Rod Stewart and Tina Turner have a lot more in common than Grammy Awards, lengthy careers and the same hairstyle on occasion.
Both are among the best-selling artists of all time, their songs have become more than just hits, they each have an undeniable energy, both have their own signature gravelly voices that lend themselves to anything they choose to sing. And the two also mesh pretty well together when they share the same stage.
So when producer Kurt Brown decided to put a tribute show together with these two strong vocal personalities, nothing short of the best in the business would do.
"It Takes Two — Tribute to Rod Stewart & Tina Turner" comes to the Riverside Resort for the first time Wednesday-Sunday, May 29-June 2.
Starring Cookie Watkins as Turner and John Anthony as Stewart was a no-brainer, really. These two don't just have the looks, the hair and the vocals going for themselves.
Both have worked on and off together in "Legends in Concerts" for years and so they each know their characters inside and out.
When John Anthony decided he wanted to be a musical performer, he gave it everything he had. Having been trained in saxophone and guitar, he knew since grade school that he wanted a life filled with music. While he drew his musical inspiration from the likes of the Rolling Stones, the Beatles and the band Chicago, it was watching his cousin’s band rehearse that ultimately gave him the impetus to go for it himself. By teaching himself to sing, combined with the fact that he looks exactly like Rod Steward, Anthony soon found himself on the cover of Las Vegas magazines as one of the area’s best tribute artists.
Since 1997, Anthony has charmed audiences for "Legends” time and time again. His success as a tribute artist has earned him accolades and recognition that any artist would be proud of. He’s endorsed by “Smiler,” the official Rod Stewart fan club magazine, he’s found widespread recognition on TV shows and in magazines, and he’s even won the Reel Award Contest for best Male Tribute Artist Performer.
Watkins has that same sassy attitude, the same killer legs and wicked moves as Turner because she's been portraying the Queen of Rock and Roll for more than 30 years. We talked with Watkins about her career, and the show she and John Anthony bring to Laughlin. Here's her take...
Talk a little about your background.
I actually started singing at a very young age by way of my brother who was a vocalist with the Duke Ellington Orchestra in the mid '60s and when he opened up his mouth and started singing, I said, "Well, I can do that, too." So I started doing it and playing piano and any instrument in the school band I'd pick up and try to play it. I continued through school with music — I wanted to be a classical singer and that was my education in music. I did pretty well, and was accepted to Manhattan School of Music in New York. I went there right after high school and embarked into the world of New York. From there, I did theater, I recorded, I sang background for numerous major acts, and I just happened to be singing the songs written in the Village in a club and record company people were coming down to see me. They didn't sign me and the reason why, they said, "You remind us too much of Tina Turner." She was going to be a major recording artist. I said, "Well, OK, let's see what I can do about that." Then I was cast in a Broadway show called "Beehive." The character they wanted me for was to portray Patti Labelle, Aretha Franklin and Tina Turner. Long story short, I did the show, I won numerous awards for my character, and the show came to Vegas about 20-something years ago.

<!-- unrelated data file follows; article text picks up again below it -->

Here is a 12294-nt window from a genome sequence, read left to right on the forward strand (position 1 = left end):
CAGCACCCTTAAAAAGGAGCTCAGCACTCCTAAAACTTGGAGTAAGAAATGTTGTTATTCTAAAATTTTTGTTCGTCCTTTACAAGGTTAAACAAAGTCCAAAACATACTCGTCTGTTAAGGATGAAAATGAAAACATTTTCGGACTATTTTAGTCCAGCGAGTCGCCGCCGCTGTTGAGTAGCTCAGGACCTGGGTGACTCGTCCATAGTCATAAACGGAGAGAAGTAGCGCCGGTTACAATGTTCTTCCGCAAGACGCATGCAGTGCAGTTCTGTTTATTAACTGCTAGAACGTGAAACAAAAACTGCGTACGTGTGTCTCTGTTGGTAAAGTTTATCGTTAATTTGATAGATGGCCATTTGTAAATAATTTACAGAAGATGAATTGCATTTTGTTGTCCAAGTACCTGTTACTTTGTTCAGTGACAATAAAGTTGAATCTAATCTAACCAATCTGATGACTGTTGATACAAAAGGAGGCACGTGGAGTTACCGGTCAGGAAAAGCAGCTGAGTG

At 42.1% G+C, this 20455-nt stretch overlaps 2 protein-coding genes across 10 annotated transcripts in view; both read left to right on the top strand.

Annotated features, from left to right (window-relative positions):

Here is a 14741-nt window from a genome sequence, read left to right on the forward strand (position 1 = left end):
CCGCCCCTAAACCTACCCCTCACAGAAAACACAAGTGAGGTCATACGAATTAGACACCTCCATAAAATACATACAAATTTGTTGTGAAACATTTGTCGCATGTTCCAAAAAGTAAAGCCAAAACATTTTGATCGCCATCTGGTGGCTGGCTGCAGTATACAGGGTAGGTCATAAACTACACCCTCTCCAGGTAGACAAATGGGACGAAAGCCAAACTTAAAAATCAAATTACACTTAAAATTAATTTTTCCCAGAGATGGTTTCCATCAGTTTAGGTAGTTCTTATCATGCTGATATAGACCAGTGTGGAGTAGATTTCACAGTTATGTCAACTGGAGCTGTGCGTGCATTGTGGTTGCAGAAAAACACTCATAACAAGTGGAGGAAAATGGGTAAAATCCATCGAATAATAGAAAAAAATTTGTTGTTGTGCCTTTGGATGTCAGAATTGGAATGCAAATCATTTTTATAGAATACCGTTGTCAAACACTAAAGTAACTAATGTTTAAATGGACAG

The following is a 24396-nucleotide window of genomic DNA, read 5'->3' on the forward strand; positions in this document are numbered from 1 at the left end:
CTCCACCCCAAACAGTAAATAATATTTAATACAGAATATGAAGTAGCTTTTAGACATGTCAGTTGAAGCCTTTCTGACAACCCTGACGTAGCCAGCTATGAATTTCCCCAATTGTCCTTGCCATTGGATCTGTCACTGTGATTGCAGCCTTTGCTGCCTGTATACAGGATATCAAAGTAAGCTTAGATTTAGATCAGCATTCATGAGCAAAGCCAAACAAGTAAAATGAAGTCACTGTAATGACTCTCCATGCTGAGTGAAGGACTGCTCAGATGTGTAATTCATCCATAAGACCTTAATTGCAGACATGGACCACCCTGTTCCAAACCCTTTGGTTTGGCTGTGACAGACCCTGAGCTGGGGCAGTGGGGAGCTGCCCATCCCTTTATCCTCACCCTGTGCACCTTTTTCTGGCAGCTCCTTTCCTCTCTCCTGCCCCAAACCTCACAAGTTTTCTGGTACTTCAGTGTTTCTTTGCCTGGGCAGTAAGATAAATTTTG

We'd done all we could do with the show in New York, we did a national tour, then we went to Japan. Then the show was done, at least for me. The producers said they were going to do a "Beehive" show in Las Vegas, and I thought, "I've never been to Las Vegas, but I'm too old to be doin' that show again." Well, I got a phone call from the producers, and they asked me would I come down to help with casting some of the girls. They said, "We just can't find the right somebody to do your character, so we'd like your help aiding the young lady that could probably do the role." So I walk in and they looked at me and said, "Oh, my God, you have not changed!" They asked me, “Could you just sing this for these ladies so they can see how to do this?" So when I opened up my mouth to sing, they put me in another room and they asked me, if I would like to do my role and go to Vegas? So I came to Vegas back in 1993. We did the show for about a year at the Sahara, and then we moved to the Luxor when the show finally closed.